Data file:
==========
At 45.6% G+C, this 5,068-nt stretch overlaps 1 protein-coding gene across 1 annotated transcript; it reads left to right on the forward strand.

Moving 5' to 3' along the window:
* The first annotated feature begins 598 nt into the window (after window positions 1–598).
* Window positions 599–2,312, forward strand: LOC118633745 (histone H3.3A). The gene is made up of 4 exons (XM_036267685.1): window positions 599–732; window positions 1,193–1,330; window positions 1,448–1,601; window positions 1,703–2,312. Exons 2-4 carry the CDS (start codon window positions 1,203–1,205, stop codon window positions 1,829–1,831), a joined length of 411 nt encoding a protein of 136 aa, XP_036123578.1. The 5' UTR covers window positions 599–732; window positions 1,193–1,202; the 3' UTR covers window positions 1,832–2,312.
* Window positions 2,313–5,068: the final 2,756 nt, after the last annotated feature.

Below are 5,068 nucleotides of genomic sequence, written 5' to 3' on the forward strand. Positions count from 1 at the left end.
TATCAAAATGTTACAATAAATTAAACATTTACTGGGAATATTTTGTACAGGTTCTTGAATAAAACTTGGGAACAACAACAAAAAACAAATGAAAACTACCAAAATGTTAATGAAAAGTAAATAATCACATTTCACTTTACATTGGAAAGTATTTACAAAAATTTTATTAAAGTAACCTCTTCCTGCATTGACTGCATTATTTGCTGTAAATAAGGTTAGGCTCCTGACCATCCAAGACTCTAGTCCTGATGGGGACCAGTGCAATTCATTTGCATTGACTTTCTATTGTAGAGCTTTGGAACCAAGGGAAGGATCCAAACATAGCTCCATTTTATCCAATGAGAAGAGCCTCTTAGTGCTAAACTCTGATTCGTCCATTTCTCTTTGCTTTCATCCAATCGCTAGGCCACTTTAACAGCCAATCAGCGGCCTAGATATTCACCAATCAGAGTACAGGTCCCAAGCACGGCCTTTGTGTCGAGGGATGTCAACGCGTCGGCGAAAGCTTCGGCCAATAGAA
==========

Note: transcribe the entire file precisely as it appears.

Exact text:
At 45.6% G+C, this 5,068-nt stretch overlaps 1 protein-coding gene across 1 annotated transcript; it reads left to right on the forward strand.

Moving 5' to 3' along the window:
* The first annotated feature begins 598 nt into the window (after window positions 1–598).
* Window positions 599–2,312, forward strand: LOC118633745 (histone H3.3A). The gene is made up of 4 exons (XM_036267685.1): window positions 599–732; window positions 1,193–1,330; window positions 1,448–1,601; window positions 1,703–2,312. Exons 2-4 carry the CDS (start codon window positions 1,203–1,205, stop codon window positions 1,829–1,831), a joined length of 411 nt encoding a protein of 136 aa, XP_036123578.1. The 5' UTR covers window positions 599–732; window positions 1,193–1,202; the 3' UTR covers window positions 1,832–2,312.
* Window positions 2,313–5,068: the final 2,756 nt, after the last annotated feature.

Below are 5,068 nucleotides of genomic sequence, written 5' to 3' on the forward strand. Positions count from 1 at the left end.
TATCAAAATGTTACAATAAATTAAACATTTACTGGGAATATTTTGTACAGGTTCTTGAATAAAACTTGGGAACAACAACAAAAAACAAATGAAAACTACCAAAATGTTAATGAAAAGTAAATAATCACATTTCACTTTACATTGGAAAGTATTTACAAAAATTTTATTAAAGTAACCTCTTCCTGCATTGACTGCATTATTTGCTGTAAATAAGGTTAGGCTCCTGACCATCCAAGACTCTAGTCCTGATGGGGACCAGTGCAATTCATTTGCATTGACTTTCTATTGTAGAGCTTTGGAACCAAGGGAAGGATCCAAACATAGCTCCATTTTATCCAATGAGAAGAGCCTCTTAGTGCTAAACTCTGATTCGTCCATTTCTCTTTGCTTTCATCCAATCGCTAGGCCACTTTAACAGCCAATCAGCGGCCTAGATATTCACCAATCAGAGTACAGGTCCCAAGCACGGCCTTTGTGTCGAGGGATGTCAACGCGTCGGCGAAAGCTTCGGCCAATAGAA